Sunday, July 1, 2007
A New Attitude
I speak of this from the perspective not just of a journalist or a writer, but of a designer, of a creator, of the guy who has tried to throw all of his weight behind something he loves doing for as long as he could. There were times when Cinemaphile.org, particularly in the last two years, just didn’t matter to me – at the same time, it represented the things I was and wanted to be in life, and such notions were impossible to stray from. This new site is the inception of my psyche as it stands today: yours truly still loves the movies enough to make them a priority, and now is the time to continue down a road I have traveled as far back as early 1998, when the movie reviewing first came into my life.
But the path towards fully realizing what the end destination has to offer is often splintered by detours, many of which I allowed to pull me from the paved road over the course of two long and eventful years. On occasion I would tire of the side trail and return to the safety of the main thoroughfare, but those occasions were far in between – and indeed, after spending long periods of time away from the journey, it isn’t always so easy to pick right up where you left off and continue on as if nothing had misguided you along the way.
The distractions are by no means significant to the casual observer, but they were, at the time, powerful enough to change the course of a 23-year-old who was relatively inexperienced in important matters of life. Family tragedy, unexpected reunions, newfound love and personal responsibility to the things that are most important to oneself became more than just elements of guidance in the lesson of living; they were a consuming force, a menagerie of elements that required more attention that I had been willing to give them in the past, resulting in a major realignment of life priorities. In that adjustment, the web-based brain child that I held as most dear to me had to be put on a back burner. It was not an easy decision to make, but in order to stabilize everything about yourself, sometimes dreams simply have to wait.
Everything that has kept me away from the things I adore professionally are finally in manageable means, and I am once again staring down the long and adventurous road that I spent nearly eight full years hiking across. Does the journey continue, or have the distractions proven great enough to sway me onto another road? I am reminded of the last moments of Robert Zemeckis’ “Cast Away,” in which the hero is forced into the realization, rather harshly, that even the most drastic of changes are no reason to prevent you from going on living. Conceding a race after only three-fourths of it is finished is not an act to follow for anyone with goals, otherwise everything one works for has been for the sake of…. what, exactly?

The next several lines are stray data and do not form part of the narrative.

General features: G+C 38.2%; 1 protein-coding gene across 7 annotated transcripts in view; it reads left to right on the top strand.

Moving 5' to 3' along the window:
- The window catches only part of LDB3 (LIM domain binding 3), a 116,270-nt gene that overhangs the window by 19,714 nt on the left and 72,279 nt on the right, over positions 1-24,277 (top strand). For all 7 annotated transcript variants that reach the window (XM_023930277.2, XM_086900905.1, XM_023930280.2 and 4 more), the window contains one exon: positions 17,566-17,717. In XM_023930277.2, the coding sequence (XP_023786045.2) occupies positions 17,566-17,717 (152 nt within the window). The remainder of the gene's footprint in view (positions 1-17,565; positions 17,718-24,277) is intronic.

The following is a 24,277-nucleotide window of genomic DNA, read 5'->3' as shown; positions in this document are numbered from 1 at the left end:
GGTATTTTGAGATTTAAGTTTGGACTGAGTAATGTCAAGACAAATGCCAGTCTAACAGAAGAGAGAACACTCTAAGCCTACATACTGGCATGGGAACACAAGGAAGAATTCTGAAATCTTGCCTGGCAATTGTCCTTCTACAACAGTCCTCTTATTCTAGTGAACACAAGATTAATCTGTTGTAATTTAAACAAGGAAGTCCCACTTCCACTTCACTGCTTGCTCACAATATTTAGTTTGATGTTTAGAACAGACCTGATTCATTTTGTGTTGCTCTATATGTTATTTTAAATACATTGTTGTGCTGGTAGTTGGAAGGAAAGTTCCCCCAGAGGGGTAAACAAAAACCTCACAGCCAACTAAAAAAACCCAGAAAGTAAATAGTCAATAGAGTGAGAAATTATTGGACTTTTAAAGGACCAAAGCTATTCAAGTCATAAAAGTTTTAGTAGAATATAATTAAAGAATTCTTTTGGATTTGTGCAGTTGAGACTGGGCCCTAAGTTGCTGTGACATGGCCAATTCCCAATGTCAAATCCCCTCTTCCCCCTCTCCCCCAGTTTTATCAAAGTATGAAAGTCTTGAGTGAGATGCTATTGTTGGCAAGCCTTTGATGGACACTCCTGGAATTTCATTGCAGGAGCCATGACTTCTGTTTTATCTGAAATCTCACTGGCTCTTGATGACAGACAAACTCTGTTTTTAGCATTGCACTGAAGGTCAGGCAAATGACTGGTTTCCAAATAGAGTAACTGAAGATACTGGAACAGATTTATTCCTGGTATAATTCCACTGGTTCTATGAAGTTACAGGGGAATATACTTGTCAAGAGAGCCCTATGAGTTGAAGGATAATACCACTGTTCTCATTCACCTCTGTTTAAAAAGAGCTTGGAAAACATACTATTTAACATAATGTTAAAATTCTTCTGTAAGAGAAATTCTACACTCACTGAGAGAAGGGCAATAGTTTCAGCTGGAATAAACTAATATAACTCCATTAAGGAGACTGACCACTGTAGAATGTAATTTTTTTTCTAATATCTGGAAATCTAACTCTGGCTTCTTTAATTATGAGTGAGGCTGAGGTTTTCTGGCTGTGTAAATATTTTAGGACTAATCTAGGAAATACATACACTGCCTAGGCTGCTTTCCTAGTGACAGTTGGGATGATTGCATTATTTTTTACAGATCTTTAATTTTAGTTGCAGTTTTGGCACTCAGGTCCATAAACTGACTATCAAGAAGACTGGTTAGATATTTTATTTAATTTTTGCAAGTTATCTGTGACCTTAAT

Cinemaphile.org remains my baby. I care about it, miss having it occupying me free time, thrive at the prospect of sitting at a keyboard again and resuming right where I left off with it. Knowing as much as I do now, two years beyond the point when it started taking less of a priority, I know the fervor that remains in my heart for seeing it thrive is legitimate and unyielding. I still genuinely love going to the movies, even if the movies themselves have seldom been eventful enough to make me see just how much I adore the pastime. One does not invest so much time into one single project just for the sake of seeing it end at the hands of obstacles, though.
The site and its content were my outlet for professional desires at a time when those goals did not take the right shape to find relevance in the real world, but far be it from me to allow a few bad cinematic seeds distract me from the continued, irreplaceable experience of going to the movies, absorbing the content and being able to analyze it in a way that provokes intriguing dialogue between readers and colleagues. The universe does not intend or desire so seemingly a recreational activity to dictate our entire existence, needless to say, but as is the case of anyone who has lived and experienced enough to finally realize what he wants, a puzzle is not complete unless all the pieces have come together. This place and my passion for it are the final piece of that puzzle. Feel free to sit back and watch the game.
Written by DAVID KEYES